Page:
Egin Lakes campground open and ready for visitors

Living the Wild Life

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Nestled between a shallow pond and white quartz moving sand dunes north of the Henry’s Fork of the Snake River lies one of the gems of Gem State. Egin Lakes Campground opened for the season on April 25, and runs until Oct. 1.

“We usually try to get here the weekend before May 1, to open the campground and when we got here on Thursday there were a bunch of RV’s lined up on the road,” said Sand Flea, aka Phyllis Malato, who with her husband had been the camp hosts at Egin Lakes for the past eight years. “Everybody calls him “Sand Crab” instead of Pat because he is so crabby, but we love to spend the summers here instead of at home in Pahrump, Nevada.”

The campground is the main entrance to the 10,600-acre St. Anthony Sand Dunes that are about five miles wide, 35 miles long and up to 500 feet high, making them the largest dunes in Idaho. They are a huge playground for off-road vehicles, horseback riders and other recreationalists that can draw hundreds of visitors on most weekends. During the week days, many locals will hike the dunes because of their beauty and wildlife that roam the nearby wetlands and sagebrush covered hills.

On the northwest and northeast edge of the “living” sands are two elk ranches along with the water that helps to draw all kinds of birds and wildlife to the area.

“The camp is miss-named as there is only one lake; or I call it a “pond” as it is only two feet deep,” Sand Flea said. “Elk, moose, deer and the horses that visit love to get in the water and “drop” things that may not be too healthy for the kids to play in. I would only let kid who have a high natural immunity to play in the water.”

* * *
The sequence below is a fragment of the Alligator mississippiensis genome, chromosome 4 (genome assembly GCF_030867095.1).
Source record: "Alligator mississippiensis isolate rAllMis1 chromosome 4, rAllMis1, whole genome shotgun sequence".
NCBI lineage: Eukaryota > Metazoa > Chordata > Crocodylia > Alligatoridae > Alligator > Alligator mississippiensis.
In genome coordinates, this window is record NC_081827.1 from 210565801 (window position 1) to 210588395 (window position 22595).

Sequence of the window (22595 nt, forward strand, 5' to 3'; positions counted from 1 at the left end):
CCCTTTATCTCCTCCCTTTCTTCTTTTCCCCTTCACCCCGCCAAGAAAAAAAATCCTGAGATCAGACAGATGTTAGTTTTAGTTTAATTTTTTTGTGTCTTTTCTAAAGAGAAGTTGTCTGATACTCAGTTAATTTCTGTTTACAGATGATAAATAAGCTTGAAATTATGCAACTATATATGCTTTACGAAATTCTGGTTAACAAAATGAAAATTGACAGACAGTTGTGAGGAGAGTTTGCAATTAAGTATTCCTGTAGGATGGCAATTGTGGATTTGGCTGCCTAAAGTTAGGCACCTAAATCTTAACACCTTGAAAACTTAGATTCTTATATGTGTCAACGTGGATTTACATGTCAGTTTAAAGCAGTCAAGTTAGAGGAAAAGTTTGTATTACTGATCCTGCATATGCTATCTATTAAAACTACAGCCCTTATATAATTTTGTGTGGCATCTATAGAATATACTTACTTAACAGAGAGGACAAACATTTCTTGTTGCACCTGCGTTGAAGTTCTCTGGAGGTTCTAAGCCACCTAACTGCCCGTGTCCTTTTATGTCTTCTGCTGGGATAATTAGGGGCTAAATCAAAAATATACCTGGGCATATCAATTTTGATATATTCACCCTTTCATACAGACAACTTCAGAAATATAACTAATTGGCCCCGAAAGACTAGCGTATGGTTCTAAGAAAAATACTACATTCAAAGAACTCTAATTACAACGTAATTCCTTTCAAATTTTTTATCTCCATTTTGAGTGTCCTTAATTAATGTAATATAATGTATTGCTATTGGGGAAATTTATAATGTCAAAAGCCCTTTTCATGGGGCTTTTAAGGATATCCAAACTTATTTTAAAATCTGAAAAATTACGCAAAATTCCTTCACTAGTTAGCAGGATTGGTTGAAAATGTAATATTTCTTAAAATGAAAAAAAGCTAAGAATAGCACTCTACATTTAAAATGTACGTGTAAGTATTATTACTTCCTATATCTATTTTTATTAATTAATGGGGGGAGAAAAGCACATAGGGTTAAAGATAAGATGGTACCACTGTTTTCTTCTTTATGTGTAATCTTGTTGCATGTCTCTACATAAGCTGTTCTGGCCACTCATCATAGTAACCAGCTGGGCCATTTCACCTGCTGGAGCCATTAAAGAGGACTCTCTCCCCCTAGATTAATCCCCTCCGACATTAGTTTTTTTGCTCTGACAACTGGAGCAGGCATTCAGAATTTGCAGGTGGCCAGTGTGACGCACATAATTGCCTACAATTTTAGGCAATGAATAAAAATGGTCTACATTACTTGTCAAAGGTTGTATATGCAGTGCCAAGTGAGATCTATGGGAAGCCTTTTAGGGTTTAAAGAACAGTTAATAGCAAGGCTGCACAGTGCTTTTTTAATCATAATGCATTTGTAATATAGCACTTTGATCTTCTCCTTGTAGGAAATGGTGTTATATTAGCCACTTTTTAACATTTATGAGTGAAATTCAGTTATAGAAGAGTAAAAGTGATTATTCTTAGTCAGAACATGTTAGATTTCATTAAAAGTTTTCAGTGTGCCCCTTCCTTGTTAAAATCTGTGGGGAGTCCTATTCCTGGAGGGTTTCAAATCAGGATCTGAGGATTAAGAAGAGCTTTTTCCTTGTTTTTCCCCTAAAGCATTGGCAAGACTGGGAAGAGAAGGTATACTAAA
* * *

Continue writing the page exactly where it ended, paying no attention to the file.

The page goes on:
The campground was built by and on the Bureau of Land Management land so the federal government controls the access to it. Over several years the campground has continued to be upgraded. Camping there costs from $25 to $60 per night and $5 or a Golden Eagle pass to enter for the day. Daytime users are required to pay the daily fee before leaving their vehicle or to display their pass on the dash by the driver’s windshield or the Sand Crab will ticket you.

Those unfamiliar with the campground should obtain a map at the kiosk of the trails, learn the restrictions and follow them. Information may be found online at www.blm.gov/visit/egin-lakes-campground or you can call the BLM Upper Snake Field Office at (208) 524-7500.

Over the weekend some visitors broke one of the cardinal rules – No Fireworks – and started a fire in the campground. It got the Sand Crab out of bed and he was not a happy camper.

“We got the Fremont County law enforcement involved and then the federal law enforcement from Pocatello came up,” said Pat Malato. “When you mix alcohol and fireworks together, bad things result; but I don’t think those careless young people will do that again as it probably cost them plenty.”

A trip around the lake this week indicated that the local wildlife residents arrived much earlier than the humanoids as sandhill cranes, Red-winged blackbirds and even a moose had left several calling cards.

It is a beautiful campground surrounded by beautiful views but be kind, thoughtful and aware of the other users as it will be crowded as soon as this cold weather leaves.

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